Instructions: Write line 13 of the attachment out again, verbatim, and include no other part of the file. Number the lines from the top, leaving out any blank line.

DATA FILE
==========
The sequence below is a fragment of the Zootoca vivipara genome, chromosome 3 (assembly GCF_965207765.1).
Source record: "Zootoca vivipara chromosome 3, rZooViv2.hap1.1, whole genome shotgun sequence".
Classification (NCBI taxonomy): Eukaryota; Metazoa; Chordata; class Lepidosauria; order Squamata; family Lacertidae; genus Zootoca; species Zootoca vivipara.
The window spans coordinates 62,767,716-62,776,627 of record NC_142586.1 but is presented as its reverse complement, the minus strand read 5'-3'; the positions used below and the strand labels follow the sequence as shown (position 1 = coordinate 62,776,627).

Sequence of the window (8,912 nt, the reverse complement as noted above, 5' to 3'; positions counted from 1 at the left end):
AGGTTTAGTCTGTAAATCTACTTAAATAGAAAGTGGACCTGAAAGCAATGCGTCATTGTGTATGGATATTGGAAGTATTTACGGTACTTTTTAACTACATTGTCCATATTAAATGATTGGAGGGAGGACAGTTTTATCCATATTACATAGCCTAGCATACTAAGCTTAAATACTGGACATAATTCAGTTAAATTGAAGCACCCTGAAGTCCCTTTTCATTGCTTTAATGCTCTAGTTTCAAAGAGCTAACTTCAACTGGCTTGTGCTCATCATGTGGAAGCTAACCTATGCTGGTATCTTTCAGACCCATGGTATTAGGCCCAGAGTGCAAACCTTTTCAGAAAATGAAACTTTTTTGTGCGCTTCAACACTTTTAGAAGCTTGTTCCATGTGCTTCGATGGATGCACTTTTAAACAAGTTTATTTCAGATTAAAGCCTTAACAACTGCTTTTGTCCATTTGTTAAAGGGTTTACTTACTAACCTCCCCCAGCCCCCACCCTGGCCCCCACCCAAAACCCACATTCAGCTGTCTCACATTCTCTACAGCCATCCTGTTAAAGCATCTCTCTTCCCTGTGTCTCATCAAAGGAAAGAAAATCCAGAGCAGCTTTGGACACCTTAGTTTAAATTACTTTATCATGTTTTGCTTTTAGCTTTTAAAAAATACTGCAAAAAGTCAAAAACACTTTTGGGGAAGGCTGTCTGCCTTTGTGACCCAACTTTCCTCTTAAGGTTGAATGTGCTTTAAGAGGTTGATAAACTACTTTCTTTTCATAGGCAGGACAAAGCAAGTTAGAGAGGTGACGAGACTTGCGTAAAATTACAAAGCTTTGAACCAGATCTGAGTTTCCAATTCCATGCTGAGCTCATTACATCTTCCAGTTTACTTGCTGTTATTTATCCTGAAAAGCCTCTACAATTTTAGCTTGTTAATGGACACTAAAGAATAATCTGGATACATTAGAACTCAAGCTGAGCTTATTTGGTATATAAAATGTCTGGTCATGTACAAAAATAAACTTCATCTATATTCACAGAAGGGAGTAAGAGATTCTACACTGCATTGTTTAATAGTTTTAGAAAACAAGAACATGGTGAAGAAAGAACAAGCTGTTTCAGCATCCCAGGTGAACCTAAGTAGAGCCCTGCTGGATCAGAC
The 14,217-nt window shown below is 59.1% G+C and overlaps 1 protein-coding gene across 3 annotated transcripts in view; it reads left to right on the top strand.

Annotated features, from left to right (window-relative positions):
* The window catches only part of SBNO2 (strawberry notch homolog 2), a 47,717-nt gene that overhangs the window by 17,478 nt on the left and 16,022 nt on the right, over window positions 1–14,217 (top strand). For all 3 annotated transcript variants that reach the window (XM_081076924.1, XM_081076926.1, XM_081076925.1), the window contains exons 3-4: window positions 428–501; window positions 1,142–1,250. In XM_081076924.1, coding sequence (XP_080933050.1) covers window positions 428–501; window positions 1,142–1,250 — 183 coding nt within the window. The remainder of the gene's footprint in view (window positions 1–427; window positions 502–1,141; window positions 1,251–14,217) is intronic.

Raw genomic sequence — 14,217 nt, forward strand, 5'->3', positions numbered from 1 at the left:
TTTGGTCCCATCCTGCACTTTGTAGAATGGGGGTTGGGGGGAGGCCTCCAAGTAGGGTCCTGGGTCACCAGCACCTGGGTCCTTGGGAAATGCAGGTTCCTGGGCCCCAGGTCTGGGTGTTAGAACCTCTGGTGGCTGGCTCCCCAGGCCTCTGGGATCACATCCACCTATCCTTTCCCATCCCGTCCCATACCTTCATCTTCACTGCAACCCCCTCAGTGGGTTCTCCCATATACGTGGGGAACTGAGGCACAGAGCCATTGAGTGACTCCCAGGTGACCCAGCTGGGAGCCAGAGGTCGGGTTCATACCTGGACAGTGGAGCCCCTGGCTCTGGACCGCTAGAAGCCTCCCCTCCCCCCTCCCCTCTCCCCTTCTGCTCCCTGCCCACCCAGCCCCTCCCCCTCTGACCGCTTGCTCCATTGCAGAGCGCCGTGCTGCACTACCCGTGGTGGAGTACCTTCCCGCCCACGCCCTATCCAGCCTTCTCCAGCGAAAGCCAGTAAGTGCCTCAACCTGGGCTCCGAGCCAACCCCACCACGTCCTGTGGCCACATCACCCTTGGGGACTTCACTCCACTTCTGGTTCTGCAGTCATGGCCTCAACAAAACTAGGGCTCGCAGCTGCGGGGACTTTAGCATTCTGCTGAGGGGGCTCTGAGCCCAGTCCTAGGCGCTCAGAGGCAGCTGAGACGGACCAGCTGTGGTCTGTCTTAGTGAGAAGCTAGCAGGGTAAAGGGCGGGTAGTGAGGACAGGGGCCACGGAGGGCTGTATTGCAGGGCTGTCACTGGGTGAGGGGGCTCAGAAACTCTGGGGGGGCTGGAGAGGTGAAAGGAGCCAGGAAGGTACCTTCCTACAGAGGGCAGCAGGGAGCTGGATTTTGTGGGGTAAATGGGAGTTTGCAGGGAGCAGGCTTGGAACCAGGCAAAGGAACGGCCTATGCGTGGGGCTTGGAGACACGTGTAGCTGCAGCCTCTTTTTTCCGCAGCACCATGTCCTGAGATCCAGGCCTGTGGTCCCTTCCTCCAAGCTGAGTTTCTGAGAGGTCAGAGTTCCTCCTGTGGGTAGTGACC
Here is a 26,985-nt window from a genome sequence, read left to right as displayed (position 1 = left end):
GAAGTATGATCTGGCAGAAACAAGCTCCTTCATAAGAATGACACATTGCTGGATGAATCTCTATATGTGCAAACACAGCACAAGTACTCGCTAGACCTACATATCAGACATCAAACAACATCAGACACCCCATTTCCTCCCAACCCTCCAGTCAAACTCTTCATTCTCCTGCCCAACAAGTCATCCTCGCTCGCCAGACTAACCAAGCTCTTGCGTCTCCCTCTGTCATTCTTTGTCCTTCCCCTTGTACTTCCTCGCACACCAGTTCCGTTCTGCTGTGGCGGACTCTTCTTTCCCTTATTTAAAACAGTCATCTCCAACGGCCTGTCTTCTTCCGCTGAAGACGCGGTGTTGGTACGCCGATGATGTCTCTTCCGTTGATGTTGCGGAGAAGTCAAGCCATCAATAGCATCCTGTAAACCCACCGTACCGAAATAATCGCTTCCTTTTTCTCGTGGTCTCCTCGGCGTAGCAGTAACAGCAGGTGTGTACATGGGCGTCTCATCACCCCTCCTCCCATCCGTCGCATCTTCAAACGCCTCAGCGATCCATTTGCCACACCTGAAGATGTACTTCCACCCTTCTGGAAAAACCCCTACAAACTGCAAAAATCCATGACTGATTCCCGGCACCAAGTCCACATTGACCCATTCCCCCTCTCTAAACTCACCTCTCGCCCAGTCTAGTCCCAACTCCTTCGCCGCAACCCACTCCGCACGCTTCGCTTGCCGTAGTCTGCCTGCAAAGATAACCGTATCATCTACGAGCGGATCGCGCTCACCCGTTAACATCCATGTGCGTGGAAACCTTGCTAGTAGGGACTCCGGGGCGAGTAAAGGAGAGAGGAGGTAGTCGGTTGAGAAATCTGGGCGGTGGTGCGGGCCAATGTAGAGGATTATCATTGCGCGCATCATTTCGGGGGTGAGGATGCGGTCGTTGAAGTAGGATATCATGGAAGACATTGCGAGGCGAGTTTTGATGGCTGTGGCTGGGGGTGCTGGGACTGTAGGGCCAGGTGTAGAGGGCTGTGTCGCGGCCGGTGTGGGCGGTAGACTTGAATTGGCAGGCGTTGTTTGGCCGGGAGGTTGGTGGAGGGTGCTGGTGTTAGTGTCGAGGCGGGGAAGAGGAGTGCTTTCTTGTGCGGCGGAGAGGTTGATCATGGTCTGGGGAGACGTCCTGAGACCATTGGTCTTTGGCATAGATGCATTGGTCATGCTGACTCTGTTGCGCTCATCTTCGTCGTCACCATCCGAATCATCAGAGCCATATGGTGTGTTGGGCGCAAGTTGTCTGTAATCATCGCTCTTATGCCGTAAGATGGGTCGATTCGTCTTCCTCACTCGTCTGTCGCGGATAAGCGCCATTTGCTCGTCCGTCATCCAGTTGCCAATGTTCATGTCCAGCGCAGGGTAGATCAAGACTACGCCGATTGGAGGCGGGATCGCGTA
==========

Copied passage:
GAAGTATGATCTGGCAGAAACAAGCTCCTTCATAAGAATGACACATTGCTGGATGAATCTCTATATGTGCAAACACAGCACAAGTACTCGCTAGACCTACATATCAGACATCAAACAACATCAGACACCCCATTTCCTCCCAACCCTCCAGTCAAACTCTTCATTCTCCTGCCCAACAAGTCATCCTCGCTCGCCAGACTAACCAAGCTCTTGCGTCTCCCTCTGTCATTCTTTGTCCTTCCCCTTGTACTTCCTCGCACACCAGTTCCGTTCTGCTGTGGCGGACTCTTCTTTCCCTTATTTAAAACAGTCATCTCCAACGGCCTGTCTTCTTCCGCTGAAGACGCGGTGTTGGTACGCCGATGATGTCTCTTCCGTTGATGTTGCGGAGAAGTCAAGCCATCAATAGCATCCTGTAAACCCACCGTACCGAAATAATCGCTTCCTTTTTCTCGTGGTCTCCTCGGCGTAGCAGTAACAGCAGGTGTGTACATGGGCGTCTCATCACCCCTCCTCCCATCCGTCGCATCTTCAAACGCCTCAGCGATCCATTTGCCACACCTGAAGATGTACTTCCACCCTTCTGGAAAAACCCCTACAAACTGCAAAAATCCATGACTGATTCCCGGCACCAAGTCCACATTGACCCATTCCCCCTCTCTAAACTCACCTCTCGCCCAGTCTAGTCCCAACTCCTTCGCCGCAACCCACTCCGCACGCTTCGCTTGCCGTAGTCTGCCTGCAAAGATAACCGTATCATCTACGAGCGGATCGCGCTCACCCGTTAACATCCATGTGCGTGGAAACCTTGCTAGTAGGGACTCCGGGGCGAGTAAAGGAGAGAGGAGGTAGTCGGTTGAGAAATCTGGGCGGTGGTGCGGGCCAATGTAGAGGATTATCATTGCGCGCATCATTTCGGGGGTGAGGATGCGGTCGTTGAAGTAGGATATCATGGAAGACATTGCGAGGCGAGTTTTGATGGCTGTGGCTGGGGGTGCTGGGACTGTAGGGCCAGGTGTAGAGGGCTGTGTCGCGGCCGGTGTGGGCGGTAGACTTGAATTGGCAGGCGTTGTTTGGCCGGGAGGTTGGTGGAGGGTGCTGGTGTTAGTGTCGAGGCGGGGAAGAGGAGTGCTTTCTTGTGCGGCGGAGAGGTTGATCATGGTCTGGGGAGACGTCCTGAGACCATTGGTCTTTGGCATAGATGCATTGGTCATGCTGACTCTGTTGCGCTCATCTTCGTCGTCACCATCCGAATCATCAGAGCCATATGGTGTGTTGGGCGCAAGTTGTCTGTAATCATCGCTCTTATGCCGTAAGATGGGTCGATTCGTCTTCCTCACTCGTCTGTCGCGGATAAGCGCCATTTGCTCGTCCGTCATCCAGTTGCCAATGTTCATGTCCAGCGCAGGGTAGATCAAGACTACGCCGATTGGAGGCGGGATCGCGTA